Fun with Numbers - Prison Funding vs. School Funding in Iowa

Todd Dorman
Published: October 23 2012 | 9:13 am - Updated: 1 April 2014 | 2:22 am in
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Radio Iowa picked up on an interesting state audit report detailing how much Iowa spends per-day and per-year on housing  prison inmates. It turns out keeping a person in prison costs, on average, $81.17 per-day.

The audit shows the average annual cost per inmate at the state’s nine prison institutions ranged from $19,901 at the North Central Correctional Facility in Rockwell City to $49,615 at the Iowa Medical and Classification Center in Oakdale.

General Fund expenditures for the nine institutions totaled roughly $261 million. That marked an increase of less than half-a-percent over 2010. The auditor’s office including some recommendation in the report for each of the institution’s to improve their bookkeeping and oversight procedures.

According to the Legislative Services Agency, in Fiscal Year 2012, school aid to Iowa's public K-12 districts added up to $2.2 billion, with $474 million for state universities and $180 million for community colleges. That's a lot of dough, but per-student, it's significantly cheaper than prison.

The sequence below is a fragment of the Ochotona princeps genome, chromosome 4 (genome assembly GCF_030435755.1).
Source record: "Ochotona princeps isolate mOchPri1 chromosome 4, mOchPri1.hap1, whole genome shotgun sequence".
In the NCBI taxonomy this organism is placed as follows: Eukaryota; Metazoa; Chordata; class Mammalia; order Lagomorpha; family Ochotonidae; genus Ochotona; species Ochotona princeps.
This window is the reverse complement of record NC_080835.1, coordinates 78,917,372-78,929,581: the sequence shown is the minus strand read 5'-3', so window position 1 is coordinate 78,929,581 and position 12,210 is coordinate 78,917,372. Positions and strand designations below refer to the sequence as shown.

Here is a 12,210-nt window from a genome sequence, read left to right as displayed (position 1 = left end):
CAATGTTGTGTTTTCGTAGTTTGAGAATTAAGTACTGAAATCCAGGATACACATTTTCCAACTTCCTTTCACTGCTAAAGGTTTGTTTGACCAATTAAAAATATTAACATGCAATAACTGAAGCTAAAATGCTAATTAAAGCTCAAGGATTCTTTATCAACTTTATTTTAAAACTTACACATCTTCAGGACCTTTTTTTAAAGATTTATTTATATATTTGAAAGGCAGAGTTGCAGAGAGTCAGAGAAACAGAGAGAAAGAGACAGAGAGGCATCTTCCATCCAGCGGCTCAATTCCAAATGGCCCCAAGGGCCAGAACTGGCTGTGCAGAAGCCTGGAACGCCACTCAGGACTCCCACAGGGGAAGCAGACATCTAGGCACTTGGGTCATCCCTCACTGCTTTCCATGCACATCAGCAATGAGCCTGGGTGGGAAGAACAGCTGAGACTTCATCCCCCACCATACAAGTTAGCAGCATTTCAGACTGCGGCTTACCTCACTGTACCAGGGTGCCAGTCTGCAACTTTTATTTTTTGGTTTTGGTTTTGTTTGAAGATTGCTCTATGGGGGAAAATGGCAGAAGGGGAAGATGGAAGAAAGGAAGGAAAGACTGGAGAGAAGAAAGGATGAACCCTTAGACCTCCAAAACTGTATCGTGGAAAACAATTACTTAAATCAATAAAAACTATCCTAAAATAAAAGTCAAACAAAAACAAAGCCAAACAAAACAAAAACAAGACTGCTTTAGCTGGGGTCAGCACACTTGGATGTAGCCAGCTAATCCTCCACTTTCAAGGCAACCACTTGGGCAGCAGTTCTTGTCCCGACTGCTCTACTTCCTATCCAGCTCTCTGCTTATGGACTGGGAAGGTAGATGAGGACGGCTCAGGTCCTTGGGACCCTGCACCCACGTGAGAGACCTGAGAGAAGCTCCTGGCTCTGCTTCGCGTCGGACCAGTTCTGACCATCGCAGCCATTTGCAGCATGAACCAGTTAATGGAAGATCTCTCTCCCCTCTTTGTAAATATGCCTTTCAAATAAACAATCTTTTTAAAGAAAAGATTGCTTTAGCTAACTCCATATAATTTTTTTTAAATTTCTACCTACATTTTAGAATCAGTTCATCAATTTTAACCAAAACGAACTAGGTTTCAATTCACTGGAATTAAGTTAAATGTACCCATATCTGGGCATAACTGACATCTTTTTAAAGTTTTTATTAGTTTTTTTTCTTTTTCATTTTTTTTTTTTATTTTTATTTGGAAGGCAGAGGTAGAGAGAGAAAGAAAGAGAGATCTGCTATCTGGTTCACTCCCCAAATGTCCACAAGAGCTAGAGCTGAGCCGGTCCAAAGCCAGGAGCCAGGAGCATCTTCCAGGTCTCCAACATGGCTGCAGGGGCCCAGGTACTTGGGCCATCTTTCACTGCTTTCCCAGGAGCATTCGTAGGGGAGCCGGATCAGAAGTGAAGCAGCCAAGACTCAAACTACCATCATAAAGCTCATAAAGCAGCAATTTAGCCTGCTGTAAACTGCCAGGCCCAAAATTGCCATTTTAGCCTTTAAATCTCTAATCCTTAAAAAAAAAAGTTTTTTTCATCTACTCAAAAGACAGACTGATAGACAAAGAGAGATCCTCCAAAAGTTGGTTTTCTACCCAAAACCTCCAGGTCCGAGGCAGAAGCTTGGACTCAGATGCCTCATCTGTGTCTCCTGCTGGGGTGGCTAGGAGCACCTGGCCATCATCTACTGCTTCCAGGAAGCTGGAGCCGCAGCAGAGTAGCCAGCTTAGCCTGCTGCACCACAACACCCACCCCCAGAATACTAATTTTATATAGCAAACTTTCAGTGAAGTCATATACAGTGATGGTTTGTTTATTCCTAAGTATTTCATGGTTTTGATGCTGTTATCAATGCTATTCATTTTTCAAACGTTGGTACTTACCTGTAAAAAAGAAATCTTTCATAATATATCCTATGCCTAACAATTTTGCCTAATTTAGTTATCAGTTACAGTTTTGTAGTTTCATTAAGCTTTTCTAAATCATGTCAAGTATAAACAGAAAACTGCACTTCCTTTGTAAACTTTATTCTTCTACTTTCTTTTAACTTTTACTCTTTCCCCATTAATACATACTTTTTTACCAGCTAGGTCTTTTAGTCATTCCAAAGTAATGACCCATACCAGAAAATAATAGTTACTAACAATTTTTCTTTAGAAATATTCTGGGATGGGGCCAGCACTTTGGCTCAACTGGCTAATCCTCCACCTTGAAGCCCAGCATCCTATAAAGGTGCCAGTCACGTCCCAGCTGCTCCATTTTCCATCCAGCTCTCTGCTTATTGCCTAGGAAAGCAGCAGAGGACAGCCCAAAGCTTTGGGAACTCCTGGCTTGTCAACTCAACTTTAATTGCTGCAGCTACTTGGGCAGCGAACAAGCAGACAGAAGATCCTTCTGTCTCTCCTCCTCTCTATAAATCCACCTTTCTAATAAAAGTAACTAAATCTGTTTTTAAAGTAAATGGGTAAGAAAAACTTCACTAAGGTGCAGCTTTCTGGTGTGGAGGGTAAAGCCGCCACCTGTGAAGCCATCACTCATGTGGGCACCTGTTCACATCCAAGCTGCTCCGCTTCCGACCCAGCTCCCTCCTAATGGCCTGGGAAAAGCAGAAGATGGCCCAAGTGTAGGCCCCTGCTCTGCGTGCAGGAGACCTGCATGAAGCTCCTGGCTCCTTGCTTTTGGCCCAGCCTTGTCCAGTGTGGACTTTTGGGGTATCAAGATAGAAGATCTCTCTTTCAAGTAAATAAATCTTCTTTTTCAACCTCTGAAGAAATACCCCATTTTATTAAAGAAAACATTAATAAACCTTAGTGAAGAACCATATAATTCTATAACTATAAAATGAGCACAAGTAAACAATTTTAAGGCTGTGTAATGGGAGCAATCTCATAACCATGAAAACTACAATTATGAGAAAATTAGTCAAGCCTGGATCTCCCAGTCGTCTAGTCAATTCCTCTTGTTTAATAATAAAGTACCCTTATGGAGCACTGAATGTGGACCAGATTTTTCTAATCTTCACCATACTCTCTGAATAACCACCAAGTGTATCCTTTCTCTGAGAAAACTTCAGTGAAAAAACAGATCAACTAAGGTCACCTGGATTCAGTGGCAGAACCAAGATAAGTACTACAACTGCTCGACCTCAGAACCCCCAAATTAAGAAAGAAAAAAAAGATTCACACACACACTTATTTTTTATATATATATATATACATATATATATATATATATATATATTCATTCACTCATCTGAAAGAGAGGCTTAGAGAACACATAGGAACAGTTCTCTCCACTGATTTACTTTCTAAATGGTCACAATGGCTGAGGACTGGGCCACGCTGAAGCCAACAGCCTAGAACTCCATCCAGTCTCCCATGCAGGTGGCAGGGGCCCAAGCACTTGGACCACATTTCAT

In Fiscal year 2012, which ended June 30, the state spent $4,745 per-pupil in K-12 schools. Add local property taxes to that, and it's $7,773 per student. The state spends $9,957 per state university student and $1,851 for each community college student. Voluntary preschool costs $2,934 per pupil.

If you divide the $7,773 by 180 required days of school, that's $43.18 per-day.

So, please, stay in school, and out of prison. Thank you. Sincerely, the taxpayers of Iowa.

The $81 per-day for prisoners is, however, less than the $132 per-day that state lawmakers get for daily expenses during the legislative session. Lawmakers who live in Polk County where the Statehouse is located get $102.75.

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